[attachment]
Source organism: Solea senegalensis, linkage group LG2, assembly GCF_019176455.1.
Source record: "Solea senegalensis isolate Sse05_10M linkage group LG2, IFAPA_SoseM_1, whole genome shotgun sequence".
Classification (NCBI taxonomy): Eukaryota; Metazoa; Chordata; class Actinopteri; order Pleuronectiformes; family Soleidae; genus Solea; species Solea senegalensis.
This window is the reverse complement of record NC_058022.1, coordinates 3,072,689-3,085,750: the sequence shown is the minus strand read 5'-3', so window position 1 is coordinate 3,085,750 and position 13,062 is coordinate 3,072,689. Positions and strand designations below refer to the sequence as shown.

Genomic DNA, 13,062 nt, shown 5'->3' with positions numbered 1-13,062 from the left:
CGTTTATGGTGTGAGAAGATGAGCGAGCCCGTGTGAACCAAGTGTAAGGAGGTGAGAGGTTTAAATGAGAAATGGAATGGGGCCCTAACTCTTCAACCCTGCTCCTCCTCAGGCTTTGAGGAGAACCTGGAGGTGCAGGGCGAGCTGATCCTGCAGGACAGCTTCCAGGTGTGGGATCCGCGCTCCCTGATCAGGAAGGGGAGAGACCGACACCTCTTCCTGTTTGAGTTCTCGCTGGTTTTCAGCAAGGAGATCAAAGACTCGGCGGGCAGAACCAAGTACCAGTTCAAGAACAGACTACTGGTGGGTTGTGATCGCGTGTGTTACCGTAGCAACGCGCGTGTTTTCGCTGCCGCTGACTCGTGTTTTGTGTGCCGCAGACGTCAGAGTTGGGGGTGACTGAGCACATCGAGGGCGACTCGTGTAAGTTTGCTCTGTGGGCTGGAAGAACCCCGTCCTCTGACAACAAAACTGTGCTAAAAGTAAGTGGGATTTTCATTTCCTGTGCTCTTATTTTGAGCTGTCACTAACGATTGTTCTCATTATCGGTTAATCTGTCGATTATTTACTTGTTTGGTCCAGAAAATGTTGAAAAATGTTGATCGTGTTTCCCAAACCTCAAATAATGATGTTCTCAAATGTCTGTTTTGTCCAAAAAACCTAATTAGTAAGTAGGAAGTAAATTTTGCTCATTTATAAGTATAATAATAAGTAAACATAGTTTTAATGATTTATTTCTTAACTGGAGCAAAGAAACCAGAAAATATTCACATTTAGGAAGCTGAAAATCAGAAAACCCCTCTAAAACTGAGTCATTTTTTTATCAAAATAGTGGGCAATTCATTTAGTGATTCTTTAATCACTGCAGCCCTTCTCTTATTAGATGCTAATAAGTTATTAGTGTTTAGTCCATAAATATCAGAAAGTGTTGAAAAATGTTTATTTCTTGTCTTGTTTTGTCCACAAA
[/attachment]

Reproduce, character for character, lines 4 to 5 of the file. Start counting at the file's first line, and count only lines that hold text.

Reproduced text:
This window is the reverse complement of record NC_058022.1, coordinates 3,072,689-3,085,750: the sequence shown is the minus strand read 5'-3', so window position 1 is coordinate 3,085,750 and position 13,062 is coordinate 3,072,689. Positions and strand designations below refer to the sequence as shown.

Genomic DNA, 13,062 nt, shown 5'->3' with positions numbered 1-13,062 from the left: